Letters: Drastic Results on Lafayette Vegetation Spraying on Mosquitoes | Letters

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Recently, in the Lafayette parish, our local government carried out an aerial spraying of mosquitoes as mosquitoes are believed to have entered the parish. They assured the public that the impact on butterflies, bees, and other insects would be minimal. My garden is proof that they were wrong. The effects were dramatic.

I’m not an environmental activist, just a home mom and a gardener with two kids who are naturally curious about the world around them. As soon as they could walk, they wanted to learn about bugs, lizards, birds, and all the creatures they encounter in their yard and in their neighborhood. I wanted to teach them so I planted a butterfly garden with nectar and host plants. My kids and I started growing different types of butterflies so we could watch them transform from caterpillars to butterflies. Over the years I got to know all the many insects in our garden and their vital importance for our ecosystem. Everything depends on them, including our food supplies.

After airborne spraying in Lafayette, the insect population in my garden dropped dramatically. I admit it’s nice to go outside without being coated in insect repellent, but it’s not worth sacrificing all the other insects. My garden is usually full of butterflies and bees in October. I have only had one butterfly of any kind in my garden since spraying. I usually have a dozen species a day. Monarchs emigrate to Mexico and I’ve only seen one. The Gulf mother-of-pearl butterfly is by far the most common and not a single one has survived. My six-year-old son found a dead man and carried him to me. I can only imagine the havoc that has been inflicted on the insect population in our community.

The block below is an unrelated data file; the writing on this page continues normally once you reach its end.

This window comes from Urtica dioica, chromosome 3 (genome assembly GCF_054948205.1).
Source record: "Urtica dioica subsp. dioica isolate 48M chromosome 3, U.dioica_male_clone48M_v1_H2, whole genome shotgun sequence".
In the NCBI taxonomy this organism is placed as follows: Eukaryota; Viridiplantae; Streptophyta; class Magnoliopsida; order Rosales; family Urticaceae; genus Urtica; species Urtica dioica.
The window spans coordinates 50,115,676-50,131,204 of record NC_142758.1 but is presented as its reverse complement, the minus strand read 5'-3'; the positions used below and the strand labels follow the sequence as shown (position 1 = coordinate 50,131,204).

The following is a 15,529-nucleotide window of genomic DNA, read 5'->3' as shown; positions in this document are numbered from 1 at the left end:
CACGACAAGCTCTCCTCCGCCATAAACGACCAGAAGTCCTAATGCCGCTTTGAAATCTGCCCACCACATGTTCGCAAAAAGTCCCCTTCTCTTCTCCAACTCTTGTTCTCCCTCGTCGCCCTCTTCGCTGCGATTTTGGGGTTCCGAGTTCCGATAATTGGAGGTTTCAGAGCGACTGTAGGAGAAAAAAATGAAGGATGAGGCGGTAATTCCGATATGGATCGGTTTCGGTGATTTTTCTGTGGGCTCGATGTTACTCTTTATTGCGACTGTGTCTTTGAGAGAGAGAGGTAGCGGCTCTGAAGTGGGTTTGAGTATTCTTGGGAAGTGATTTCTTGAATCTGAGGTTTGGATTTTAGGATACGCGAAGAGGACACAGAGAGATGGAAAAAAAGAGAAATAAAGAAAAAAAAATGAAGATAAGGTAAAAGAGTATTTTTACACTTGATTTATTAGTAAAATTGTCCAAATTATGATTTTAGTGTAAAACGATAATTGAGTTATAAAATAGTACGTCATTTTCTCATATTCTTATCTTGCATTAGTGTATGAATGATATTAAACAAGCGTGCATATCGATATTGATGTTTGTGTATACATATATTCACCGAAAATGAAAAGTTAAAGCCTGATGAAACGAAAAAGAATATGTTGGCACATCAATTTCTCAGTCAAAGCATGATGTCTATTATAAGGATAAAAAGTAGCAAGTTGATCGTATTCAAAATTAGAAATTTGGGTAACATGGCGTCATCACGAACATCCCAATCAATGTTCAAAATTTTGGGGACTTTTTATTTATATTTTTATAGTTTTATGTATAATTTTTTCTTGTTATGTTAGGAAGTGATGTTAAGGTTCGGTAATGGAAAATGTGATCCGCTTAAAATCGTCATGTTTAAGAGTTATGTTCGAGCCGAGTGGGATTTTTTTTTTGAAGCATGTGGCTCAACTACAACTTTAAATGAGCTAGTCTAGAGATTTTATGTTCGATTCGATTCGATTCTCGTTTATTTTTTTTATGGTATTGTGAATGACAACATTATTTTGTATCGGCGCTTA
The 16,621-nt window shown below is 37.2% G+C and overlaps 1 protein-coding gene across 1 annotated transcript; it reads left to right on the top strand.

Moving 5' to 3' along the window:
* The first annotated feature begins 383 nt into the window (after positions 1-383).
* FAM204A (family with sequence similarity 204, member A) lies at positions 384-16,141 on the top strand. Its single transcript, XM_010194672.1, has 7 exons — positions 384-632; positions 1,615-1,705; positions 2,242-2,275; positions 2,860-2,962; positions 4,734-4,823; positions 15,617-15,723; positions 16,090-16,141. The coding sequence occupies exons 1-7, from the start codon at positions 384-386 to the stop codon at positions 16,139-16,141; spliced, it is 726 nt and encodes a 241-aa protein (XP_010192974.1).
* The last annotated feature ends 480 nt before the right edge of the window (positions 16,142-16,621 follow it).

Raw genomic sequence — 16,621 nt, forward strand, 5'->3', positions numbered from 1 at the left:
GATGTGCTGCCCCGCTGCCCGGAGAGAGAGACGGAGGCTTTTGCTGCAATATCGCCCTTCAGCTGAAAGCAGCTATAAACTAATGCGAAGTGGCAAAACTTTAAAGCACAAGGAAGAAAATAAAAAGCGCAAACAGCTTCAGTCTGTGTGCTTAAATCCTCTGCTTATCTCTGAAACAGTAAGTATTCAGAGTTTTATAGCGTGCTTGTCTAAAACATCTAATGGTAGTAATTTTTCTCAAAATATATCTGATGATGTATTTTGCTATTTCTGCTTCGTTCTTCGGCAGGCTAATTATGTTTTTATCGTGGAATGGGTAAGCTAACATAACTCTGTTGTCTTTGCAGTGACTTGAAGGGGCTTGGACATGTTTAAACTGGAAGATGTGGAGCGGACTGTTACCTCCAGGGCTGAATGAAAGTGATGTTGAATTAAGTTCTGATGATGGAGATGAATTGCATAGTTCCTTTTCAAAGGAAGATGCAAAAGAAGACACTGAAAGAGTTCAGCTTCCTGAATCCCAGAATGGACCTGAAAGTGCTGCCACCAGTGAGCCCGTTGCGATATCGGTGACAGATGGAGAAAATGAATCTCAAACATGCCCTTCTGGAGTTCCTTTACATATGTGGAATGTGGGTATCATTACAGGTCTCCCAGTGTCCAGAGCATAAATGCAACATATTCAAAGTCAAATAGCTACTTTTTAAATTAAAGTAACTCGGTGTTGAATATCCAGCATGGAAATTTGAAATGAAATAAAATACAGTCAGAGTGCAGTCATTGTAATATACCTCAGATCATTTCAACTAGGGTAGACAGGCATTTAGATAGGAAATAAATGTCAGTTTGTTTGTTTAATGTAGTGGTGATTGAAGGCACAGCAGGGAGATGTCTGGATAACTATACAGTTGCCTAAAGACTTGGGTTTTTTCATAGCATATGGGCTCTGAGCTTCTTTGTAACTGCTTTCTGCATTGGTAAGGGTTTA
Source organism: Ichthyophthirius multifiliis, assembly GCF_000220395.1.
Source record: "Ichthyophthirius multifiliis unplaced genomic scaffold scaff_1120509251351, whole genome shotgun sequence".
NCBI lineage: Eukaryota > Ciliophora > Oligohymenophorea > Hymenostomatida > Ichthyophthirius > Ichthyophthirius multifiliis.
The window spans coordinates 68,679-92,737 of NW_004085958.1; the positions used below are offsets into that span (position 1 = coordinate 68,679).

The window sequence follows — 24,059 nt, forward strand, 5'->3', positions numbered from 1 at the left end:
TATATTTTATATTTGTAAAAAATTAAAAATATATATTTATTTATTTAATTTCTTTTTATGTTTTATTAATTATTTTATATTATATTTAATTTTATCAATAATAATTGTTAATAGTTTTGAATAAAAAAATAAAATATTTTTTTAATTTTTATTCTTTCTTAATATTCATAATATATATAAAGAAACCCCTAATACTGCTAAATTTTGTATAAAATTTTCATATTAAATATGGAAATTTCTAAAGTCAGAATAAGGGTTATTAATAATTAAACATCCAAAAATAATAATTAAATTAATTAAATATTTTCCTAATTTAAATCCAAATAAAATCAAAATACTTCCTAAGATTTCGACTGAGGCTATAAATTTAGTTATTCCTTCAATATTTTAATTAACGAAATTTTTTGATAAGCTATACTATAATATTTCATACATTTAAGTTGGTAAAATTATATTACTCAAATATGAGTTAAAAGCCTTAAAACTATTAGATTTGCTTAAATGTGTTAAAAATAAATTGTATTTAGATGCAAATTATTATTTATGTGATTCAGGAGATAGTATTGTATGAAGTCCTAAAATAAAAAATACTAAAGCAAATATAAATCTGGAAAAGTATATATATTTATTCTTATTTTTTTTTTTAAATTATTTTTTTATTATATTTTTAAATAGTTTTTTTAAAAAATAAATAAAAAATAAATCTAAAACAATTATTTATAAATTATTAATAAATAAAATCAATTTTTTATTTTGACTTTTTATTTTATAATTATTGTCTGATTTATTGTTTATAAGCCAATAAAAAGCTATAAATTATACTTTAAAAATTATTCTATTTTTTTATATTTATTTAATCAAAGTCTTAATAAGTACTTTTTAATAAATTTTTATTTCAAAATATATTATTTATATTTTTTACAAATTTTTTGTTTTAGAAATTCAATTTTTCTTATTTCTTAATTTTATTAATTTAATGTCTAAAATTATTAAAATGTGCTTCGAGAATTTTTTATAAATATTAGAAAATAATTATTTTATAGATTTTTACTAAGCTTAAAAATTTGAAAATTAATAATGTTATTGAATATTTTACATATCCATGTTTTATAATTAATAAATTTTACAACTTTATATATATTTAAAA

The insecticide used only targets adult mosquitoes. Nothing was used to kill mosquito larvae in stagnant water. This means that the population will explode again in a few weeks. And this time without enough predators to keep the population in check. I know we need ways to reduce mosquitoes, but there are better ways. We didn’t have a choice. There was nothing I could do to protect my property from the insecticide. We weren’t even told the correct day to keep ourselves and our pets safe.

Every day I walk through my garden for a few moments of peace and happiness in a crazy world. I now realize that it was not the flowers that gave me pleasure, but the visitors that would attract the flowers. Now I am waiting to see when the visitors return.

NADINE MELANCON

Lafayette

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